I was thinking…about Mary

I’ve been writing (almost) every day for about a month now, so I feel like I (sort of) have a routine, and so it’s time to revisit this blog thing. With an “I was thinking…” post, because baby steps.

  • Last night in his homily our priest took pains to point out that the Immaculate Conception isn’t directly tied to Mary’s Perpetual Virginity–that is to say, if God had willed she not be a virgin but that she live out that part of her marital vows with Joseph, she still would have been doing her will and still would have been sinless. Sex in its proper context is not a sin. Tension in the congregation of the “there are kids out here, Father” variety aside, I thought it was a beautiful and well-made point.
  • I was praying a decade of the Rosary last week, I think to keep myself awake while nursing, and I realized something that made me laugh. Every Ave starts with “Hail, full of grace, the Lord is with thee,” right? But Scripture tells us “But she was greatly troubled at what was said and pondered what sort of greeting this might be.”

    I mean obviously, now up in heaven, she knows perfectly well what sort of greeting it was, and the songs of the angels are a comfort rather than a fright. But I still imagine a gentle sort of ironic smile on her face as we petition her using words that once scared her out of her wits. It’s natural to us to say these things to her; when she first heard them, they were remarkable, and new, and terrifying.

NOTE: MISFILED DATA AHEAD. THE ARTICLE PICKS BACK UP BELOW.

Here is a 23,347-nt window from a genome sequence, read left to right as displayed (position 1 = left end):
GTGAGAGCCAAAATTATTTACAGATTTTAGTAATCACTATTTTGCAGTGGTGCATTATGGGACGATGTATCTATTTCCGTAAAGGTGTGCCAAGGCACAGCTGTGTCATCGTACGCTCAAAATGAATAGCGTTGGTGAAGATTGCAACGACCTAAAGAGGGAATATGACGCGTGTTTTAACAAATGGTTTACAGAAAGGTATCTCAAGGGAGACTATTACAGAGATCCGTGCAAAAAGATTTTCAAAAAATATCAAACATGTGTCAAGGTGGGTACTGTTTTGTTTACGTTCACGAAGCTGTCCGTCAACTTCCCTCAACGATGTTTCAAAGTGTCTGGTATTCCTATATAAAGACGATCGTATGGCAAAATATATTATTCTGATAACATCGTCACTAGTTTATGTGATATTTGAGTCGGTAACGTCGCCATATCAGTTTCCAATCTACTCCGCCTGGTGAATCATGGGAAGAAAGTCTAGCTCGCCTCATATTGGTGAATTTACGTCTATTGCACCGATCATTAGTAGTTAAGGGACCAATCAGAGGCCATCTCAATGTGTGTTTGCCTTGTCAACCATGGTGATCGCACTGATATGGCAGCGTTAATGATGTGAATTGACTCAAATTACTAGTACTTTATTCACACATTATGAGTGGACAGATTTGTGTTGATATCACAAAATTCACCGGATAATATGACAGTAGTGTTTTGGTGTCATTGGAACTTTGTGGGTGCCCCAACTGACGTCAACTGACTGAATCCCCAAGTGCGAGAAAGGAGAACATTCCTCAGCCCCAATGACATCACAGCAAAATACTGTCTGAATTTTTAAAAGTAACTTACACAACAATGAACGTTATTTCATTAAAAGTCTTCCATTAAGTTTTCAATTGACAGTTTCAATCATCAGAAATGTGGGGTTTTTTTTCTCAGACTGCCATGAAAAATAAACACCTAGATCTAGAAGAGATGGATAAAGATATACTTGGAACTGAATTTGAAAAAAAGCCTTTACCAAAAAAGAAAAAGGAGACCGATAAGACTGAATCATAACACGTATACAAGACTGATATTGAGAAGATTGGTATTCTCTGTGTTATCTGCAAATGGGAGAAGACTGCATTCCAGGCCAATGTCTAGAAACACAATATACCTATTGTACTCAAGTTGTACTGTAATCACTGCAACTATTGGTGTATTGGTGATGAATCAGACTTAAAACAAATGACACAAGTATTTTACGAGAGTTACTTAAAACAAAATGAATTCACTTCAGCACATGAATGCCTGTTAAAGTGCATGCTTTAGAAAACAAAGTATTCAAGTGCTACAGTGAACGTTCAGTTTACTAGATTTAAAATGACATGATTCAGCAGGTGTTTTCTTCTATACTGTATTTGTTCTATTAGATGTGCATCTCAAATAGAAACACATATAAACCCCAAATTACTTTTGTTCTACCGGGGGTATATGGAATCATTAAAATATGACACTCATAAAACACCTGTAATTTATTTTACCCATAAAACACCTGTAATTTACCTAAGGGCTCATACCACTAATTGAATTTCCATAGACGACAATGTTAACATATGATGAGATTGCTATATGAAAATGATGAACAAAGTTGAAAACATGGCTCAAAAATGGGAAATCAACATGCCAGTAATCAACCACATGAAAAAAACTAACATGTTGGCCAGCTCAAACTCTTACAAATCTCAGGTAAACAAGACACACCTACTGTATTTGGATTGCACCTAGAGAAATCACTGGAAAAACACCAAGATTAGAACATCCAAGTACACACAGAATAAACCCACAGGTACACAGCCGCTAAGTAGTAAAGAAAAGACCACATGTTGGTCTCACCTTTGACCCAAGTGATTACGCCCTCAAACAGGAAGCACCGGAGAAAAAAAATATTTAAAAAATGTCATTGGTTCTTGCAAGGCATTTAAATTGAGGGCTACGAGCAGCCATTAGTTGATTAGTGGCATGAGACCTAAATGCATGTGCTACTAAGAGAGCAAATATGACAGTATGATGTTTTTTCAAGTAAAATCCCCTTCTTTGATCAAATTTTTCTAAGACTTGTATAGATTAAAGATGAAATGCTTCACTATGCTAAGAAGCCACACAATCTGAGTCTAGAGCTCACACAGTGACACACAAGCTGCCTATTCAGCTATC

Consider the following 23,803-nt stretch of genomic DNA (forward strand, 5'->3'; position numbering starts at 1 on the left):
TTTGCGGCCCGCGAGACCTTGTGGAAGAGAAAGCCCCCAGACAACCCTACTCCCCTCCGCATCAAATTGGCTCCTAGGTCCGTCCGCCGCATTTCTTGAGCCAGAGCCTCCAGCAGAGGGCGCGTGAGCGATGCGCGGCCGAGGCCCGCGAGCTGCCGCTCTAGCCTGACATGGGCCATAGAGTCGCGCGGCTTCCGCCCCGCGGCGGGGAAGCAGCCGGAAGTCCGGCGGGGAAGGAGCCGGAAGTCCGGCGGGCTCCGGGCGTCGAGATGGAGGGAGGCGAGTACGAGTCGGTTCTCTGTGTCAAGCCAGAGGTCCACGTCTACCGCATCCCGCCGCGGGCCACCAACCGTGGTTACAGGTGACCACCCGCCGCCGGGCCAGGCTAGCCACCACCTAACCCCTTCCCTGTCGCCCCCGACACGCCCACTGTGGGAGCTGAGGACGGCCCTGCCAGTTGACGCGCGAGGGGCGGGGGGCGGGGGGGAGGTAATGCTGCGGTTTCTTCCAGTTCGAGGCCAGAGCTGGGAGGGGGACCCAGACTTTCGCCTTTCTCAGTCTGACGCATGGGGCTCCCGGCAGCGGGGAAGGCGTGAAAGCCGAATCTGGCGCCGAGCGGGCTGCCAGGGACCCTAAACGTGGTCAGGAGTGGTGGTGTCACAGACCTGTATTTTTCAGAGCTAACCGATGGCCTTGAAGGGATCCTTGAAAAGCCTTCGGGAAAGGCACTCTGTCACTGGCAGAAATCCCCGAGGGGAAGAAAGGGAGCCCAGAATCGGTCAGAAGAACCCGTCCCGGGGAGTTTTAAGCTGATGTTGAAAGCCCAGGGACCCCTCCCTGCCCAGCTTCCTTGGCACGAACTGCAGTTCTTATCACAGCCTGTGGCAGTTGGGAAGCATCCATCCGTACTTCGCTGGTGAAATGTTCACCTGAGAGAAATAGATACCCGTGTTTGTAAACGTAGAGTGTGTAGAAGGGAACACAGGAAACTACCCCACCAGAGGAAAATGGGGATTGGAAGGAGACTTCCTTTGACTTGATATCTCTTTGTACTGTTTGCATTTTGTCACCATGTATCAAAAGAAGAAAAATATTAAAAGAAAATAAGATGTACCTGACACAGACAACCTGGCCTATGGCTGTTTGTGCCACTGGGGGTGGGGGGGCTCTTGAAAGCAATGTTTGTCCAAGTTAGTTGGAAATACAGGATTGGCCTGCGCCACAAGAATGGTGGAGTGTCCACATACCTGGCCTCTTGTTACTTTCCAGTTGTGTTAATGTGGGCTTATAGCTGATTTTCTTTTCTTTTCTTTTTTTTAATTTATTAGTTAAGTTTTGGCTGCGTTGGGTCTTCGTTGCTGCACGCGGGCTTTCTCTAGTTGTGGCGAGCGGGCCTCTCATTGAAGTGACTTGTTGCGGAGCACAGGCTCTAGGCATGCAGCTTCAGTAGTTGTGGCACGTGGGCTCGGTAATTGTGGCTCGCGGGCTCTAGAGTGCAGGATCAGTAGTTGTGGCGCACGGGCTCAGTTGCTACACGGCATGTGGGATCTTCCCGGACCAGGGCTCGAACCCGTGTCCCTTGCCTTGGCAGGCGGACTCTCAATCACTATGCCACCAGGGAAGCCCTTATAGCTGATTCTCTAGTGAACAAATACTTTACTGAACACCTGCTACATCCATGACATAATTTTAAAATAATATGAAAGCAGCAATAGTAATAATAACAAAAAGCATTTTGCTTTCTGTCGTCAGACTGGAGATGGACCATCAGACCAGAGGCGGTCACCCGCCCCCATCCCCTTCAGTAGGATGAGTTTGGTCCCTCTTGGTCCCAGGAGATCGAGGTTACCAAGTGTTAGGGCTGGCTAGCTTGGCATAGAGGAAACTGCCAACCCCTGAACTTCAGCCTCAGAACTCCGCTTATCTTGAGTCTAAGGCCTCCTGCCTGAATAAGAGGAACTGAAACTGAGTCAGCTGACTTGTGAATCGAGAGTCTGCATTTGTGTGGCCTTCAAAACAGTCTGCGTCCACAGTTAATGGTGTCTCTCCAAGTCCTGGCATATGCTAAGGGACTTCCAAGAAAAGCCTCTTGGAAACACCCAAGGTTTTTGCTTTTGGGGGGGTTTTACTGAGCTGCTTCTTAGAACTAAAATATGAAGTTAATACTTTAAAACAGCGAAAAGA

• I think I felt closer to the Christmas story last year, when I was pregnant, than I do this year, chasing after an almost-eight-month-old. But then I was thinking about Christ on the cross, and how the Eucharist is Christ crucified, and how the flesh we eat was once soft little baby skin stretched over tiny little baby bones and chubby little baby fat. I pray I never have to experience Mary’s grief, but it makes her all the more incredible that she endured it.

I had another thought, but I’ve slept since then. Happy Advent, all.

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Categories: motherhood, theology | Tags: , , , | Leave a comment

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